A NATURE agency has found that a range of Scottish wildlife are suffering the effects of "twin crises".

NatureScot reported figures showing that mammals, birds, butterflies, and moths are struggling to recover from the continuing effects of climate change and biodiversity loss.

More than 2800 species of wildlife are stabilising in numbers similar to those counted in the 1990s, which was a low point for many populations.

The health of a species is measured using abundance, referring to the number of individuals in a species, and occupancy, relating to the number of sites where the species is present.

Terrestrial bird species have remained proportionately stable since 2004, rising by over 13% since their 1994 record, thought to have been aided in part by birdfeeders.

Moth numbers have improved since 2015 but remain 27% lower than their count in 1994. Contrastingly, the abundancy of breeding seabirds has dropped by 41% between 1994 and 2019.

NatureScot stated that these results show nature in crisis, but pointed to the Scottish Government's Nature Restoration Fund as a positive.

The body said: "positive action to help protect and restore nature is under way thanks to crucial schemes such as the Scottish Government’s Nature Restoration Fund.

"Scotland’s largest-ever fund for nature supports vital work to tackle the biodiversity and climate crisis by putting Scotland’s species, woodlands, rivers and seas back on the road to recovery."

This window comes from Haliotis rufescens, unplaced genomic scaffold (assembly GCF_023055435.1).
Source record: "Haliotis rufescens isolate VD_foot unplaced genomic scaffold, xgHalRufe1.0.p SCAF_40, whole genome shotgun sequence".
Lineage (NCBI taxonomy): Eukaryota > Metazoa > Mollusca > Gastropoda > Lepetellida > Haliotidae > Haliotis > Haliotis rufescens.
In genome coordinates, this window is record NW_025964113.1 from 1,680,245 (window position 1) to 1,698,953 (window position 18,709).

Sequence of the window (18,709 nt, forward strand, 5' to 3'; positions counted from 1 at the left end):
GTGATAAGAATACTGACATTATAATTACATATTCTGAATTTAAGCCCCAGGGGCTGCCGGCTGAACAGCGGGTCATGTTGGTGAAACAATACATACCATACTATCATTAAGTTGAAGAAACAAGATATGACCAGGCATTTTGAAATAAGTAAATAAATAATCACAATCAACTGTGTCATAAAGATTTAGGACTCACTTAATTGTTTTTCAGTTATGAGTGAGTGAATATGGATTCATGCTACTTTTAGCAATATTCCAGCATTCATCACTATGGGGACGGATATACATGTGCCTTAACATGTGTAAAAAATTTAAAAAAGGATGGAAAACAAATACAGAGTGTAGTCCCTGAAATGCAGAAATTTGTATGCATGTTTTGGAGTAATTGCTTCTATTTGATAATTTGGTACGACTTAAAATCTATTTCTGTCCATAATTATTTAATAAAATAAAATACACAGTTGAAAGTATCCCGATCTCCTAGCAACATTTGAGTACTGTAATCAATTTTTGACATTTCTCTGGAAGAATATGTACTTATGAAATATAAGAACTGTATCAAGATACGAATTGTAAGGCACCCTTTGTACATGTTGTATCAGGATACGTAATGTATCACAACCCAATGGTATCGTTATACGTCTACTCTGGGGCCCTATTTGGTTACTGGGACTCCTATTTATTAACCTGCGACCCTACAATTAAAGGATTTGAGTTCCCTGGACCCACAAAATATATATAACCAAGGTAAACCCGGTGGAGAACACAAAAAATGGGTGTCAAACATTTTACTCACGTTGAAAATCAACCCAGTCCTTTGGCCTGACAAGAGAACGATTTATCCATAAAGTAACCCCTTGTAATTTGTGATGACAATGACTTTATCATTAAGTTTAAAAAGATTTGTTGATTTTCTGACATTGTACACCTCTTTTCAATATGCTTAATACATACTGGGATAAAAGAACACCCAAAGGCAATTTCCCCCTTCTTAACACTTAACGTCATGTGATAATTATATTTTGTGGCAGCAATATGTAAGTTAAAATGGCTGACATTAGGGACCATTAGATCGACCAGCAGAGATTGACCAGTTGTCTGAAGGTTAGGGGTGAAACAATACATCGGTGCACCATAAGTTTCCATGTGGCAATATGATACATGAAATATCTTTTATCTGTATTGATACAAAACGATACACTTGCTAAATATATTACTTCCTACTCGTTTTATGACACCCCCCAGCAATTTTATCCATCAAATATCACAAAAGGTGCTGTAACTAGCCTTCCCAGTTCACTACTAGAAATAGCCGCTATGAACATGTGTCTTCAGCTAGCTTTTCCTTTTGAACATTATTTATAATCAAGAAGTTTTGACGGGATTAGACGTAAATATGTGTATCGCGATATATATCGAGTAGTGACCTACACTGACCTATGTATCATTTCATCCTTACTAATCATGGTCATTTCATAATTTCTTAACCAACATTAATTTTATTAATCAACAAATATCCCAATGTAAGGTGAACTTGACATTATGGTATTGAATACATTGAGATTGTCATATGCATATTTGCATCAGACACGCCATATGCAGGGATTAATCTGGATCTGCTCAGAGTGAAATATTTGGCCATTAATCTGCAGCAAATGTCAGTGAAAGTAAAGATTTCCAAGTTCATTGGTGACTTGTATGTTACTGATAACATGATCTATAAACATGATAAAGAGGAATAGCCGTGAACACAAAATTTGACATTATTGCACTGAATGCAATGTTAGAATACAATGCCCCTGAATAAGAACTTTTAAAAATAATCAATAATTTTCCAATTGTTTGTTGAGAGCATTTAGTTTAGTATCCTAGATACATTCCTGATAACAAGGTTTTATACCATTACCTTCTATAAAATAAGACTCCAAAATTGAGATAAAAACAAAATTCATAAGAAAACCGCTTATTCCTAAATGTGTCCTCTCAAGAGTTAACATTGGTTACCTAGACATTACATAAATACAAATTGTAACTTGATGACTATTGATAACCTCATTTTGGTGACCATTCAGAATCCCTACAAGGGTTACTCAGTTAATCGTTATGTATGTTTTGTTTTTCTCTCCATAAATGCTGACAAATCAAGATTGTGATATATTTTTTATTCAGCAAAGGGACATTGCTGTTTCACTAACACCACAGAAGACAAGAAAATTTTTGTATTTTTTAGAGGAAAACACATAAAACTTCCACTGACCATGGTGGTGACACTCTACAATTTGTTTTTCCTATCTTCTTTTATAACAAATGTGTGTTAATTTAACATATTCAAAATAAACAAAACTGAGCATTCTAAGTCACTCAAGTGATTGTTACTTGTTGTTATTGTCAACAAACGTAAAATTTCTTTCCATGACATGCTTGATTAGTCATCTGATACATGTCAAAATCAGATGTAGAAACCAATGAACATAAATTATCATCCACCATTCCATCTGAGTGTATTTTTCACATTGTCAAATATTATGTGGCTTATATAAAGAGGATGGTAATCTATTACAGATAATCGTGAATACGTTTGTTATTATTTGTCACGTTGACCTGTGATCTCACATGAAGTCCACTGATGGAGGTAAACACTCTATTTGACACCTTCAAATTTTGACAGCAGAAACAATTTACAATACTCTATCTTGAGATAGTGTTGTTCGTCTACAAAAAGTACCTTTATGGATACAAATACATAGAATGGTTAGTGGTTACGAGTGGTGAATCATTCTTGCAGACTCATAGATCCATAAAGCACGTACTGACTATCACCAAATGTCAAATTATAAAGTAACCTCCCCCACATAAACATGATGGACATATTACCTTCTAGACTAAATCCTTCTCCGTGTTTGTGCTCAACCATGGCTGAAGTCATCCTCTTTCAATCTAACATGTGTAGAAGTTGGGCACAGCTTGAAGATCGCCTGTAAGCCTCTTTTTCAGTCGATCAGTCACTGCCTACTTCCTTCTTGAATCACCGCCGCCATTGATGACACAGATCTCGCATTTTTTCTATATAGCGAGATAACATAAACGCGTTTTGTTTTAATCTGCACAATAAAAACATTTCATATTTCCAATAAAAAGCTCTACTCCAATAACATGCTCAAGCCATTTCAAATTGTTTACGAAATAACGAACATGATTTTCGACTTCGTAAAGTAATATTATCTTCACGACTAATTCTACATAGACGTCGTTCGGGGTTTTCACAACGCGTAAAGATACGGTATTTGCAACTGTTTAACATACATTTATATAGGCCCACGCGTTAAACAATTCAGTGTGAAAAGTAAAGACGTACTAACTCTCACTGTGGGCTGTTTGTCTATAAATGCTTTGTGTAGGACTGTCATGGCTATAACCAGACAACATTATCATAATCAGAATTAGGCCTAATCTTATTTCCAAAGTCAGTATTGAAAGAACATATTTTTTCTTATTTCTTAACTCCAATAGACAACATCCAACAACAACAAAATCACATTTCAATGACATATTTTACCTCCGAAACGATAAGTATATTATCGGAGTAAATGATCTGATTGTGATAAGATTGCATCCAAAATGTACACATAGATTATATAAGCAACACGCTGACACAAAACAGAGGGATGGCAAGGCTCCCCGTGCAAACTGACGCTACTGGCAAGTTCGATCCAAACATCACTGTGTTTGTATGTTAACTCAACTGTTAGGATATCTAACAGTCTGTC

Nick Halfhide, NatureScot’s director of nature and climate change, said: “Scotland’s wildlife, on land and at sea, has a vital role in strengthening ecological health and helping us to build resilience in the face of the twin crises of biodiversity loss and climate change.

“These results show the effects of climate change are already being witnessed through changes to Scotland’s species in our lifetime.

“I would like to thank the army of volunteers who gather the data behind this work. We rely on them to collect, analyse and record Scotland’s wildlife in all weathers throughout the year.”

It comes after the Government drafted the Scottish Biodiversity Strategy (SBS), which lays out plans to halt biodiversity loss by 2030 and reverse the effects with large-scale restoration by 2045.

The SBS assembles multiple conservation operations, including Scotland’s Pollinator Strategy, Species on the Edge and the Plant Biodiversity Strategy for Scotland.

Biodiversity Minister Lorna Slater said: “Our new Scottish Biodiversity Strategy, published at the end of last year, sets out our high-level ambition to halt decline by 2030 and reverse biodiversity loss by 2045.

“This year, we will set out how we will achieve that vision and protect 30% of our land and seas for nature by 2030. We will be creating Highly Protected Marine Areas in at least 10% of our seas.

"And we will continue to deliver real change on the ground through our £65 million Nature Restoration Fund.”